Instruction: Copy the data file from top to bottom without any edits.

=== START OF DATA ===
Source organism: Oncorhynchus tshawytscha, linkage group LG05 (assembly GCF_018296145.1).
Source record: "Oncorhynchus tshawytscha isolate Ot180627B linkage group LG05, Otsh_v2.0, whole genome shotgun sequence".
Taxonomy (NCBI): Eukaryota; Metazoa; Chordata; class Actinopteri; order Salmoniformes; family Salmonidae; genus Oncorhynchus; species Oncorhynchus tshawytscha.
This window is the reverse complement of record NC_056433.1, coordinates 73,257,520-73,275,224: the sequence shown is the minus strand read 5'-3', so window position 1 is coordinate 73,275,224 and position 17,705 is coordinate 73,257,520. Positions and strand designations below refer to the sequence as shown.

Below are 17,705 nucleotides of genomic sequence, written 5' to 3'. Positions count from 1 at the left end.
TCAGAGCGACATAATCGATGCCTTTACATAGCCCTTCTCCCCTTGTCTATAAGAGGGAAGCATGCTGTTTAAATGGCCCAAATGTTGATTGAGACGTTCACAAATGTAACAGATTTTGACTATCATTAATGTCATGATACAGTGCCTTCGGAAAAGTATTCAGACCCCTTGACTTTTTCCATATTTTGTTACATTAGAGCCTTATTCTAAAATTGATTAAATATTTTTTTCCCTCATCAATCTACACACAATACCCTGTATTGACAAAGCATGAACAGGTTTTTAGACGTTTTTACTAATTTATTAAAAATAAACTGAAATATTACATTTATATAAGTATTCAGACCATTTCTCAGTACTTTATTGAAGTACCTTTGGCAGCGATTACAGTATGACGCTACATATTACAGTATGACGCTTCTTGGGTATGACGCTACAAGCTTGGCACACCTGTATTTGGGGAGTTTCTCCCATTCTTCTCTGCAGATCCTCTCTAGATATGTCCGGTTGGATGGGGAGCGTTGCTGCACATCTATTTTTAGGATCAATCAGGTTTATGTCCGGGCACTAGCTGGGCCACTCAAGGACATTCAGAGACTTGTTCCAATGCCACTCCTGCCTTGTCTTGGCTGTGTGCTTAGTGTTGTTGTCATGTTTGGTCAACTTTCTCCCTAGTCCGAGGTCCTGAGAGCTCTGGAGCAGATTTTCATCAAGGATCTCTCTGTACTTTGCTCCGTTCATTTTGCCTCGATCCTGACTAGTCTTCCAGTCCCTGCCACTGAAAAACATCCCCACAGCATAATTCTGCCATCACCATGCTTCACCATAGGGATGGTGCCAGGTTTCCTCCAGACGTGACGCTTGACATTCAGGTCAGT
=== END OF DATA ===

Source organism: Oncorhynchus tshawytscha, linkage group LG05 (assembly GCF_018296145.1).
Source record: "Oncorhynchus tshawytscha isolate Ot180627B linkage group LG05, Otsh_v2.0, whole genome shotgun sequence".
Taxonomy (NCBI): Eukaryota; Metazoa; Chordata; class Actinopteri; order Salmoniformes; family Salmonidae; genus Oncorhynchus; species Oncorhynchus tshawytscha.
This window is the reverse complement of record NC_056433.1, coordinates 73,257,520-73,275,224: the sequence shown is the minus strand read 5'-3', so window position 1 is coordinate 73,275,224 and position 17,705 is coordinate 73,257,520. Positions and strand designations below refer to the sequence as shown.

Below are 17,705 nucleotides of genomic sequence, written 5' to 3'. Positions count from 1 at the left end.
TCAGAGCGACATAATCGATGCCTTTACATAGCCCTTCTCCCCTTGTCTATAAGAGGGAAGCATGCTGTTTAAATGGCCCAAATGTTGATTGAGACGTTCACAAATGTAACAGATTTTGACTATCATTAATGTCATGATACAGTGCCTTCGGAAAAGTATTCAGACCCCTTGACTTTTTCCATATTTTGTTACATTAGAGCCTTATTCTAAAATTGATTAAATATTTTTTTCCCTCATCAATCTACACACAATACCCTGTATTGACAAAGCATGAACAGGTTTTTAGACGTTTTTACTAATTTATTAAAAATAAACTGAAATATTACATTTATATAAGTATTCAGACCATTTCTCAGTACTTTATTGAAGTACCTTTGGCAGCGATTACAGTATGACGCTACATATTACAGTATGACGCTTCTTGGGTATGACGCTACAAGCTTGGCACACCTGTATTTGGGGAGTTTCTCCCATTCTTCTCTGCAGATCCTCTCTAGATATGTCCGGTTGGATGGGGAGCGTTGCTGCACATCTATTTTTAGGATCAATCAGGTTTATGTCCGGGCACTAGCTGGGCCACTCAAGGACATTCAGAGACTTGTTCCAATGCCACTCCTGCCTTGTCTTGGCTGTGTGCTTAGTGTTGTTGTCATGTTTGGTCAACTTTCTCCCTAGTCCGAGGTCCTGAGAGCTCTGGAGCAGATTTTCATCAAGGATCTCTCTGTACTTTGCTCCGTTCATTTTGCCTCGATCCTGACTAGTCTTCCAGTCCCTGCCACTGAAAAACATCCCCACAGCATAATTCTGCCATCACCATGCTTCACCATAGGGATGGTGCCAGGTTTCCTCCAGACGTGACGCTTGACATTCAGGTCAGT